Cucumber Harvest. Pick cucumbers at their optimum size and pick them frequently. Cucumbers should be ready for picking 50 to 70 days after planting. When the cucumber drops its flower at the blossom end of the fruit, the fruit is ready for harvest. Cucumbers are less tasty when they grow too big.

Know the mature size of the cucumbers you are growing: about 6 to 8 inches (15-20 cm) for American slicers, 4 to 6 inches (10-15 cm) for Middle Eastern types, 3 to 5 (7-13 cm) inches for pickling types; 8 to 12 inches (20-30 cm) for Asian varieties.

Serving. Bitterness concentrates in the stem end and skin of the cucumber. Peel the fruit and cut off the stem end by an inch or two to reduce bitterness at serving time. Rinse your peeling knife after each slice so that you do not spread the bitter taste.

Cucumber varieties. Choose cucumber varieties that are not bitter flavored. The level of curcurbitacins in cucumbers varies by variety but also from plant to plant and even fruit to fruit on the same plant. (An enzyme called elaterase also present in cucumbers can reduce the amount of cucurbitacins but the amount of elaterase can vary from season to season and plant to plant as well.)

Cucumber varieties with low levels of cucurbitacins include Jazzer, Holland, Lemon, Aria, and Marketmore 97. Keep a garden journal and note varieties you have grown that were not bitter tasting.

Best cucumber growing tips at How to Grow Cucumbers.

 

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34 Comments

  1. cucurbiticin is produced as temperature rise so early morning picking is essential. We learned this from a USDA study years ago and is absolutely true.

  2. Regular cucumber varieties will become bitter when exposed to hot dry conditions. Cucumber-melon varieties have always solved this problem for me. In my experience, Carosello and Armenian cucumbers are always bitter-free and burpless (don’t cause indigestion). They also tend to grow faster as the summer wears on.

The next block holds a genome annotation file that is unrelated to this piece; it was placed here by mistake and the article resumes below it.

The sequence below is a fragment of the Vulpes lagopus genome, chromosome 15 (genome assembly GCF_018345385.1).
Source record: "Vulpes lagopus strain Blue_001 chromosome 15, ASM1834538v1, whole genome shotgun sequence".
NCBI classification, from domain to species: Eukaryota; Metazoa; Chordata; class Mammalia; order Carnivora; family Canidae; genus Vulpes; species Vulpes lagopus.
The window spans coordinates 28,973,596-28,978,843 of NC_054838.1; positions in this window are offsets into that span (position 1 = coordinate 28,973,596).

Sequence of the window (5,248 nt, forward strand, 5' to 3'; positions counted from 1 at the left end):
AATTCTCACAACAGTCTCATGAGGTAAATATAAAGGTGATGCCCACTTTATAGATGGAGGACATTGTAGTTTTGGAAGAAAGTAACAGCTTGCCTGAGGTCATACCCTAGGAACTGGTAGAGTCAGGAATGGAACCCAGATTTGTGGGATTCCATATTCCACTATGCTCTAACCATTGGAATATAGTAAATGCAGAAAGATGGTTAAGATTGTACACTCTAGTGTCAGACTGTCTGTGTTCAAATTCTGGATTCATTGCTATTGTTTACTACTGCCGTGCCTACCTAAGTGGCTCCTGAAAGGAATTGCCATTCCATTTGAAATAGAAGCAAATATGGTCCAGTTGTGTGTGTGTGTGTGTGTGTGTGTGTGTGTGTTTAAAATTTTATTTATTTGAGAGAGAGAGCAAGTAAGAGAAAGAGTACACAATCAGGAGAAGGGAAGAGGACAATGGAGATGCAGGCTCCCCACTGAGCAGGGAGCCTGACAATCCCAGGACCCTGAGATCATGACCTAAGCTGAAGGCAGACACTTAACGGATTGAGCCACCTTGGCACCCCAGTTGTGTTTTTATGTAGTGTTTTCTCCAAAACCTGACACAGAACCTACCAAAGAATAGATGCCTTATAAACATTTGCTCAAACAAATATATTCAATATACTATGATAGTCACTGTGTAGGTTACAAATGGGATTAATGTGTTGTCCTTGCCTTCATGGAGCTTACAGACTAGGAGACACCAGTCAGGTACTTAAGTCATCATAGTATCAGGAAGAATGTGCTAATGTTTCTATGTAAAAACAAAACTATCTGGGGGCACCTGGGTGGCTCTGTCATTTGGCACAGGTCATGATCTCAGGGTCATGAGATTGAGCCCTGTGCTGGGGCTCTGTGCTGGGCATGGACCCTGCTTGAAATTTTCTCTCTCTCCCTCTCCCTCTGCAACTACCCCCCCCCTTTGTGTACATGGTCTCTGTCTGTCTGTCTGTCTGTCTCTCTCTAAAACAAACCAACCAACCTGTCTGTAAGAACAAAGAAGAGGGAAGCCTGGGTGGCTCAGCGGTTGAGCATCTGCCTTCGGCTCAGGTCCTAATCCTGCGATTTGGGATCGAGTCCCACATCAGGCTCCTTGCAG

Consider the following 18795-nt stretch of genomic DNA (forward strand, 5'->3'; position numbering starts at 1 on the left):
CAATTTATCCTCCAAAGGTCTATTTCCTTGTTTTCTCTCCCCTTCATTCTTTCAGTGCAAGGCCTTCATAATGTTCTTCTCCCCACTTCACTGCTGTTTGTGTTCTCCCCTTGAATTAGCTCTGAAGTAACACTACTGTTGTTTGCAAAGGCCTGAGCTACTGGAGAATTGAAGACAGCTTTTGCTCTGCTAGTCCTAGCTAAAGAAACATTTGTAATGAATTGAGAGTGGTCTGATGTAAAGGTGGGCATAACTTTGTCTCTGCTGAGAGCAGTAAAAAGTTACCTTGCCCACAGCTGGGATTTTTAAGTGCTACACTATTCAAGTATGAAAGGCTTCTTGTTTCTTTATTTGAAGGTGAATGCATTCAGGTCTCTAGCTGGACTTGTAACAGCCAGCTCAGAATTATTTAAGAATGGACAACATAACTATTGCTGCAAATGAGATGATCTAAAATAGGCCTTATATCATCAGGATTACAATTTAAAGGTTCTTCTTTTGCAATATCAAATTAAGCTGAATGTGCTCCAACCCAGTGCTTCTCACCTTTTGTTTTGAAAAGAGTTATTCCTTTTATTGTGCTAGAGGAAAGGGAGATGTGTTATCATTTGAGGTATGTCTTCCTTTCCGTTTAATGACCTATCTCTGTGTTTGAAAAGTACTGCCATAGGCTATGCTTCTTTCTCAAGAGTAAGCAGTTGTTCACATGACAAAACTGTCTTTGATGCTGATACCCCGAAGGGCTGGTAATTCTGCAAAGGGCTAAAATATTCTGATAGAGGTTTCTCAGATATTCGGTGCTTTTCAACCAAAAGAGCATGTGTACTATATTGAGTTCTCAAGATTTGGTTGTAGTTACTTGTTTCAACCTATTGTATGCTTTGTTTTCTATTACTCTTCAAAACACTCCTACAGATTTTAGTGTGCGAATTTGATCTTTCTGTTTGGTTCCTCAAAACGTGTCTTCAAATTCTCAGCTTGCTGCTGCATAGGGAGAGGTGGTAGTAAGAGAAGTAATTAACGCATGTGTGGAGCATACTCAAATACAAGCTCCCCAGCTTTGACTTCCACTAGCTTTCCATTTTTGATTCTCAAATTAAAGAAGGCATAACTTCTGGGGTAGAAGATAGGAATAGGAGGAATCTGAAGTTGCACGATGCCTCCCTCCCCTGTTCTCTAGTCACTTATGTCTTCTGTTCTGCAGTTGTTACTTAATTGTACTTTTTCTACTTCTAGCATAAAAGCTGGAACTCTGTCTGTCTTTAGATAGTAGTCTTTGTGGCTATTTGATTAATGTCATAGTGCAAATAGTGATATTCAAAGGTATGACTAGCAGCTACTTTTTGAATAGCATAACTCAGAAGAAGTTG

Though there are other seed suppliers who may carry a few of these cucumber types, Cucumbershop.com tends to have the most varieties at a reasonable price.

  3. I have grown “burpless” for the last 3 years and had no problem at all until this year while we have had the high temperatures in the UK a few have gone bitter towards the ends. I hang a fleece in order to protect from the sun but the problem is more likely to be the high temperature (30c)

    • Yes, very high temperatures can turn cucumbers bitter tasting. Protecting plants from high temperatures and keeping the soil evenly moist and protecting it from the hot sun with mulch may help, but is not a sure solution.

  4. I’m growing Spacemaster cucumbers this year. The first 15-20 I harvested were delicious, but just in the past few days, they have become bitter. Our hottest period was a few weeks ago, so I’m wondering if I either underwatered in the last week or maybe need to add something to my soil. More compost and mulch, perhaps? It’s too bad because the earlier cucumbers were among the best I’ve eaten.